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Transcript from the "CSS Box Model" Lesson
>> Brian Holt: So so far we've more or less been using CSS to change colors, change fonts, change text alignment. You can also use CSS to kind of layout your page, right? You can think about like, how do I get like this nav bar to stick at the top, right?
[00:00:19] That's just CSS, how do I get like this gray background with the white thing in front of it? Again, this is all just CSS.
>> Brian Holt: So I'm kinda calling this layout CSS, that's just a term that I'm using in this particular case. So without CSS, you couldn't have two boxes like this directly next to each other, so you use CSS to do things like that.
[00:00:42] So let's talk about how that works.
>> Brian Holt: Well, do I get into that? So I just wanted to briefly touch on this thing called float. The reason why I wanna touch on it is because it was around for so long, it's how we did layouts for so long, that there's a lot of code samples still around.
[00:01:10] If you go work at any company, they probably still have some stuff left that's been done in float. Any more, I think the answer is that you don't need float hardly ever. Let's go with very rarely. I say that because I actually did use it on this page, so.
[00:01:27] [LAUGH] But really, only for specific use cases. So here, I've done this thing called float: left, which basically means take up as much room, go as far to the left as you possibly can. And then once you can't go any further, stop there, right? So for this particular one, it floated left, and then in this one, it floated left on top of that as well, right?
[00:01:51] So it just kept pushing to the left, and you can do the exact same thing by going right. This would have to clear left, same thing. See, now this it's pushing right. I noticed that box one is the furthest to the right, because it started floating first. So that's what floats do.
[00:02:11] There's a better way to do it, it's called flex, and that's what we're going to be talking about for the rest of this particular class.
>> Brian Holt: In fact, I use it right there, display: flex. But we'll get there, we're not there yet.
>> Brian Holt: So again, these are just two divs.
[00:02:30] And if you remember, divs typically clear the entire line that they're on, right? They take up the whole line, unless you do something like float. So that's something to keep in mind. Or how do you center text? This is probably the classic junior developer question is how do I vertically center something?
[00:02:54] Google how do I vertically center something, and you'll see literally 1 million results. Cuz there are so many, so, so many problems with people trying to do vertically centering text. Now it's much, much easier than it used to be. It used to be extremely difficult, it's not anymore, lucky you.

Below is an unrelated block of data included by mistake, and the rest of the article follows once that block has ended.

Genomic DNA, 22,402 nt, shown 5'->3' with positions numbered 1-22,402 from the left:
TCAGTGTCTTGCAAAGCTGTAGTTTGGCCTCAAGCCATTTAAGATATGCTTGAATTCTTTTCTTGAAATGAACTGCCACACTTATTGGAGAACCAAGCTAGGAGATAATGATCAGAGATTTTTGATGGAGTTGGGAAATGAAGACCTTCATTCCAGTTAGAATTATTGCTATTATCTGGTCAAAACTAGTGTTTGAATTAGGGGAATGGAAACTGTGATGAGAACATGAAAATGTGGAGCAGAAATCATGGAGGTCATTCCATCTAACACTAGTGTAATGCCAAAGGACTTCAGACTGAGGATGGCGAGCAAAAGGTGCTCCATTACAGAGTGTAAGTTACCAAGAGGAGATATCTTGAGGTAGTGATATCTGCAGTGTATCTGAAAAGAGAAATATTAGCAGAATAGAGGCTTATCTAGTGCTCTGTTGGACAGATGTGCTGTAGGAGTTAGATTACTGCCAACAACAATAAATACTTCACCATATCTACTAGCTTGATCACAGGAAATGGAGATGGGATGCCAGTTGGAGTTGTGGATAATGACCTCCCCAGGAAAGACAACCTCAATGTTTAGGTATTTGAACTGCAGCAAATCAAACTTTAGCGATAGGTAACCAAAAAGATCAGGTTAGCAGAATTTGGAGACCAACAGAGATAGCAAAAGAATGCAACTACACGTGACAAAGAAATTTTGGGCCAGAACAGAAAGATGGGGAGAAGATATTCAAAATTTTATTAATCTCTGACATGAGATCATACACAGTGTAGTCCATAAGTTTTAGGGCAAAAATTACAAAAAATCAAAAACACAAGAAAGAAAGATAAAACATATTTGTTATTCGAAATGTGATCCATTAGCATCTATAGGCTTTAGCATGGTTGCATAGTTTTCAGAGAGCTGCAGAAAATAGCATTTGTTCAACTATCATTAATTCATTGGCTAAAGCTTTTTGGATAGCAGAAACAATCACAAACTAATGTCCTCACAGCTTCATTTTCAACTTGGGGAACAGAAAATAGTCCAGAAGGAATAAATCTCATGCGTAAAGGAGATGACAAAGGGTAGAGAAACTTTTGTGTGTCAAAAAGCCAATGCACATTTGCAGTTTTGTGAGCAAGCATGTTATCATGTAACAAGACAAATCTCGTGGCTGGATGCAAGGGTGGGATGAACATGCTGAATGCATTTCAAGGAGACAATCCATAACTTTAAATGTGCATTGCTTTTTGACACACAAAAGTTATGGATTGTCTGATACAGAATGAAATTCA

>> Brian Holt: Okay, so let's talk about something called the Box Model. This is actually kind of important for you to know, and if you can learn this earlier rather than later, it's going to be a real boon for you. It actually took me far longer than I care to admit to learn this.
[00:03:39] I did not learn this probably till my second job. In fact, I probably didn't even know the word Box Model I think untill then so, you're already like one step ahead of where I was. It is a little confusing, but hopefully we can kind of clear it up a little bit.
[00:03:54] It's worth understanding for sure.
>> Brian Holt: So the first thing we wanna talk about is display mode. There's a CSS property called display. And this is kind of like setting what mode, measurements are made by. So by itself, a div by default is display block, that's the name of it will take up 100% of the width that it possibly can.
[00:04:26] It respects height and width and padding and margins, which we'll talk about those in a second. But all those things just work for block. Spans, on the other hand, are, by default, display inline. So if you remember, when we were looking at that CodePen example, and you had that yellow text that was just inline, the reason why that worked is cuz it was display inline.
[00:04:52] But the thing about display inline, if you tell it something that's displayed in line to be like width 200, it will not respect that. Because it's like, no, I'm inline. I don't care about widths or heights, all I'm trying to do is fit in lines of texts. So that's what display inline does.
[00:05:12] So you can actually make spans act like divs, and you can make divs act like spans by just changing their displays. I mean don't, [LAUGH] but you can. That power is given to you.